The BC Non-Profit Housing Association (BCNPHA) and the Co-operative Housing Federation of BC (CHF BC) argued in a joint response that with the land and construction costs of developing affordable housing still rising, the province is falling behind on its goal of building 114,000 rental homes by 2028. According to these groups, projected completions in BC Housing’s Service Plan already appear to have dropped by roughly 2,400 homes in the first four years of the government’s 10-year plan.
The government is also adopting the neoliberal strategy of downloading costs onto municipal governments, for example by a 2% reduction of funding for public transit. BC Transit, the crown agency responsible for transit bus service outside the Metro Vancouver region, is being forced to dip into reserve funds to hold service levels.
The Finance Minister claims that BC Transit should use its own reserves first in order to cover day-to-day needs. “Rather than have them build up a big surplus, we want to use those dollars for transit we want to make sure they’re using the resources for transit,” said James. “So, the budget drops for the year that they use their surplus up, and then they’ll get the money back.”
The same reasoning was used during the Liberal era, when Gordon Campbell and Christy Clark defined any funds sitting temporarily in a school district bank account – such as money to pay teacher salaries – as a “surplus”. That lie was used over and over again to justify keeping the lid on education spending.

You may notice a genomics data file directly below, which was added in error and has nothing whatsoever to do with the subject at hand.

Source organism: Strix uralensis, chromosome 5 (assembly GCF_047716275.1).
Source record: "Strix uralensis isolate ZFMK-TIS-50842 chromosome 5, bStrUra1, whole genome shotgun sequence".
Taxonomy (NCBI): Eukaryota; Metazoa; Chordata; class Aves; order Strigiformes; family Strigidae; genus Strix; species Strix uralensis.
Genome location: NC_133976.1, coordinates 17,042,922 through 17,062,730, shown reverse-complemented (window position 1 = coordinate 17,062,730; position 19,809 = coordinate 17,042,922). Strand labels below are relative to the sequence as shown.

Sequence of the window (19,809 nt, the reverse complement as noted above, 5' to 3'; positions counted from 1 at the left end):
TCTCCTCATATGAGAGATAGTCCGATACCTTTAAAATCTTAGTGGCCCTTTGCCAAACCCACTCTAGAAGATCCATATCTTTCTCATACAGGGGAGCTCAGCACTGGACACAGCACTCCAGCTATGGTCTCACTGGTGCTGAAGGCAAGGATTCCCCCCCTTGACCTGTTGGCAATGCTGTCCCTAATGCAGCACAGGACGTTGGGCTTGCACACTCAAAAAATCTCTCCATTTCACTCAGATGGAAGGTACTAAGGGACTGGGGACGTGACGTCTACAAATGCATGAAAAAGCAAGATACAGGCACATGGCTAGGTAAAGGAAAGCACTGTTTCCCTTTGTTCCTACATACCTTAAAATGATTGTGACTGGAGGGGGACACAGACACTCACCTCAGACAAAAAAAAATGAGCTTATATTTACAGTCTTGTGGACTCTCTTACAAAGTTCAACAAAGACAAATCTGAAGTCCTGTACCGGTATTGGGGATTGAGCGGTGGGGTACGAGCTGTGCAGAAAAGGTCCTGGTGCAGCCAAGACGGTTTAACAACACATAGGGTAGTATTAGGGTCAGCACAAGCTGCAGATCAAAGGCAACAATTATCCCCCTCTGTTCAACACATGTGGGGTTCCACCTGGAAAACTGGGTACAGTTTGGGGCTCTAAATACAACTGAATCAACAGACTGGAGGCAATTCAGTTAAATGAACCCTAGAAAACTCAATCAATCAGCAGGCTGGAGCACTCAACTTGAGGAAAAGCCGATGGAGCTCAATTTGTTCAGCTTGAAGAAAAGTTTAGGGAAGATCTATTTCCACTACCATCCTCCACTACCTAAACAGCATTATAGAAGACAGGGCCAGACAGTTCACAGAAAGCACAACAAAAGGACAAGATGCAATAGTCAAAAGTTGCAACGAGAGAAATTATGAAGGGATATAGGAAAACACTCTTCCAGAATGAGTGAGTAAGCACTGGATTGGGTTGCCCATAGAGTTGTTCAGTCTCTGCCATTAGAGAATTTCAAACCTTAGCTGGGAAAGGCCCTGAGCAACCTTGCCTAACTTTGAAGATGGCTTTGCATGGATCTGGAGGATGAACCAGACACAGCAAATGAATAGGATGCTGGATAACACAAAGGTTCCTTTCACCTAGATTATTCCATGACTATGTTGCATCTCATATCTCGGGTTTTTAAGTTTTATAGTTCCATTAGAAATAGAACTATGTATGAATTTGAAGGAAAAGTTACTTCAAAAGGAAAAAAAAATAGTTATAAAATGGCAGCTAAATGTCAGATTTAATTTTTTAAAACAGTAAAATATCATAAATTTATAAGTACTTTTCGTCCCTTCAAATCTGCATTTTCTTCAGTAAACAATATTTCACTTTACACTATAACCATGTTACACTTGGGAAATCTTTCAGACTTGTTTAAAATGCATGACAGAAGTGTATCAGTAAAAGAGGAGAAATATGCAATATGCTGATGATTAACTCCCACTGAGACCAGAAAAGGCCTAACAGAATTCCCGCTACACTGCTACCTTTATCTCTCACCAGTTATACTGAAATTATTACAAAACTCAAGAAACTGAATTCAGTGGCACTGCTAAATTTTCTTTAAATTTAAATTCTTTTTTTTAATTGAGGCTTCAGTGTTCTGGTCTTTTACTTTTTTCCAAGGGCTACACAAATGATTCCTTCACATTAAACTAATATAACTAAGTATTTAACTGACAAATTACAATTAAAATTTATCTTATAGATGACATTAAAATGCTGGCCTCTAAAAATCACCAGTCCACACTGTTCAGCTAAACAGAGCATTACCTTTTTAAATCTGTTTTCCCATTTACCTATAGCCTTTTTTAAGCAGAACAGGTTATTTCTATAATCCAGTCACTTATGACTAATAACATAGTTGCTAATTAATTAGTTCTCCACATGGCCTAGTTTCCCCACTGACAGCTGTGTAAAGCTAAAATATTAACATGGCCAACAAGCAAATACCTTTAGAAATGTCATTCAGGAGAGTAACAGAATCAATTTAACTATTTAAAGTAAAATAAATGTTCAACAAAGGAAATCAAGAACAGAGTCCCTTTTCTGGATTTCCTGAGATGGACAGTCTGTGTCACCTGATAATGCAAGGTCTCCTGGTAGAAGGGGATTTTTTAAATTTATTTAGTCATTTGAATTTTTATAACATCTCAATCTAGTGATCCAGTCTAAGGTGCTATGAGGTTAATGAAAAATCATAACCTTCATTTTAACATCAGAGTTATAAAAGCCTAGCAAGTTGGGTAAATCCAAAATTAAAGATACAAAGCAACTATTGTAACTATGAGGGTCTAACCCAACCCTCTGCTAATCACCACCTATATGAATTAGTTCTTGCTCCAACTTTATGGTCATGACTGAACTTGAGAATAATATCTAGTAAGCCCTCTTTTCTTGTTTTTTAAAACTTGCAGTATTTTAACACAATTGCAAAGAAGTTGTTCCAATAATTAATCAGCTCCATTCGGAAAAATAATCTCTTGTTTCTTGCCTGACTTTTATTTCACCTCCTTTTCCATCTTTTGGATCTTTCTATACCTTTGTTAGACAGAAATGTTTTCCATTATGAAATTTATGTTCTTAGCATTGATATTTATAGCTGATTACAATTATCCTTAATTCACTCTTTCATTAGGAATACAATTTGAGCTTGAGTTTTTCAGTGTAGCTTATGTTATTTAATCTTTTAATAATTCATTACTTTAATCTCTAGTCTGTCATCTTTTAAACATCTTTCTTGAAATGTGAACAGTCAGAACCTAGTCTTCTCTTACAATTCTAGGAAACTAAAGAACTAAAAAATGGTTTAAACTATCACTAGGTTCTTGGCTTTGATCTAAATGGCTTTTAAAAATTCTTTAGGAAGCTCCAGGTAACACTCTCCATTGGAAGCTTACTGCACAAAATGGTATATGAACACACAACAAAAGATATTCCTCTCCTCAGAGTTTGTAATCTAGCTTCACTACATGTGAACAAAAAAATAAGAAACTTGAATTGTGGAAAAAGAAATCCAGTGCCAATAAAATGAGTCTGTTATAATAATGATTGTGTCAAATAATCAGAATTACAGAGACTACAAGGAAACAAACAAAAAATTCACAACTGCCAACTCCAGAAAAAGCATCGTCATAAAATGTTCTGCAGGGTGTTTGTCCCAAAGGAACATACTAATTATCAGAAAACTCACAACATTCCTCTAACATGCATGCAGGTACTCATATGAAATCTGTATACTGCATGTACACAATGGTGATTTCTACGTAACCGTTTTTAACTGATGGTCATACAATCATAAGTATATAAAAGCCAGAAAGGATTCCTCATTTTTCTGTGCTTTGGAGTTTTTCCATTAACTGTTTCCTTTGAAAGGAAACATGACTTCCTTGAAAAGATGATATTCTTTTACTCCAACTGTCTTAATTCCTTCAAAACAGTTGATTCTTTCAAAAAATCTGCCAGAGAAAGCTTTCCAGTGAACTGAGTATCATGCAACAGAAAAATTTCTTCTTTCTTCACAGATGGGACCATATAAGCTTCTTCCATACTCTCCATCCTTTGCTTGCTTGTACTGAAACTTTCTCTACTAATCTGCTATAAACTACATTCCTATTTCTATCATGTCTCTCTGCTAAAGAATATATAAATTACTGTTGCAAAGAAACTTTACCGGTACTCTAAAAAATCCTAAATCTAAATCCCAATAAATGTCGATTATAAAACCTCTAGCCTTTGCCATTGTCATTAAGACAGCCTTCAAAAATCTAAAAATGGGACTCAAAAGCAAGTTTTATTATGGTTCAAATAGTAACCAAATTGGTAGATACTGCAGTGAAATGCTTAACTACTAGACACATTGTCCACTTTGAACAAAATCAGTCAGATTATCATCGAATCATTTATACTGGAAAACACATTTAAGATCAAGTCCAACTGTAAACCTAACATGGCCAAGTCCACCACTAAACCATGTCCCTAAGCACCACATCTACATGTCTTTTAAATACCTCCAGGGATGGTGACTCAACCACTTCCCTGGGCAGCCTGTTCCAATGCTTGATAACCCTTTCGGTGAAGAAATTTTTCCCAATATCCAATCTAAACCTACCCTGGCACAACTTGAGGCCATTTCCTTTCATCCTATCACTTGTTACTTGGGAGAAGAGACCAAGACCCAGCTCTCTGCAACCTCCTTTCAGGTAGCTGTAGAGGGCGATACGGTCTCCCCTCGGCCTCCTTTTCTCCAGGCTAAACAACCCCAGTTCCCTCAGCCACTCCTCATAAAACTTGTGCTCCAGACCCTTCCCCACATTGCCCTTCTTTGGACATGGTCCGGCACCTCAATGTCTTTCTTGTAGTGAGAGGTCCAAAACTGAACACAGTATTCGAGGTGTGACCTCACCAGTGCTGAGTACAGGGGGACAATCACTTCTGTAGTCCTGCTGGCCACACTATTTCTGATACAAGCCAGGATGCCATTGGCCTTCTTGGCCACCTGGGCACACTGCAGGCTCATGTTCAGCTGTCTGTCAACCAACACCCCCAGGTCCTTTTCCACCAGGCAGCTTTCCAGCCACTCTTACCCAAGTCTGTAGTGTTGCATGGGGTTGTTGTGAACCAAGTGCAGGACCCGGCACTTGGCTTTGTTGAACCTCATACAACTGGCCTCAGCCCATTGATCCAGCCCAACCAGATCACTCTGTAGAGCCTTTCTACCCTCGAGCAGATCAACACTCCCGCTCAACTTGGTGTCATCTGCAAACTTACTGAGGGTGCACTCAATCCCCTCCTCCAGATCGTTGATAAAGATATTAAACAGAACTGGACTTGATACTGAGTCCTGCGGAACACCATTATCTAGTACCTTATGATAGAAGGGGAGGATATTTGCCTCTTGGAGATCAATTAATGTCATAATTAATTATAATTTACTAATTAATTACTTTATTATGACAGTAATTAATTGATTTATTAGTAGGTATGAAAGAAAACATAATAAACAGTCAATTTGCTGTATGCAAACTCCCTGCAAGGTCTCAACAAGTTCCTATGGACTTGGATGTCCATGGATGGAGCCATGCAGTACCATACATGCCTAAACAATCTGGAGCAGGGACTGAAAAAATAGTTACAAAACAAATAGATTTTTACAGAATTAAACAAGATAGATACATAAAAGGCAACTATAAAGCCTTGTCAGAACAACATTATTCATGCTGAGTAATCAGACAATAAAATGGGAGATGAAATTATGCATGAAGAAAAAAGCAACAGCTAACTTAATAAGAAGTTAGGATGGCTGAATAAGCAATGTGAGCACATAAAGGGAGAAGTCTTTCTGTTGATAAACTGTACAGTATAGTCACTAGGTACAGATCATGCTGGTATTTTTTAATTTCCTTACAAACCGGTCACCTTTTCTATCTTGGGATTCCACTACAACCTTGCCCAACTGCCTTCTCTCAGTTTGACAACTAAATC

In total, the February 18 budget froze or cut funding at 13 of 20 ministries, a reduction of $300 million annually. This was described in the corporate media as “key to keeping the budget balanced during tight economic times.” Left unmentioned were figures that put the issue into a very different perspective.
The Canadian Centre for Policy Alternatives BC office points out that “in the fiscal plan presented, each of the next three years includes roughly $1 billion tucked away in surpluses, forecast allowances and general contingency funds.” The budget also assumes that economic growth will be slower than private sector forecasts suggest, meaning that available tax revenues are understated. The CCPA adds that “even with the added tax bracket, the highest income earners continue to have lower personal tax rates than their counterparts in most other provinces.”
And finally, the organization notes that “if BC dedicated the same share of GDP to public spending as we did in 2000, we’d have an additional $7 billion this year to invest.”
Looking at all the numbers, Communist Party of BC leader George Gidora put it this way: “This government has all the tools it needs to make dramatic and immediate improvements in the lives of low-income British Columbians, to offer a much better deal to teachers in the current collective bargaining, and to strengthen housing and public transit. Instead, the NDP still panders to the wealthy and the corporations. That cynical opportunist calculation is an appalling betrayal of the confidence of those who voted NDP in 2017.”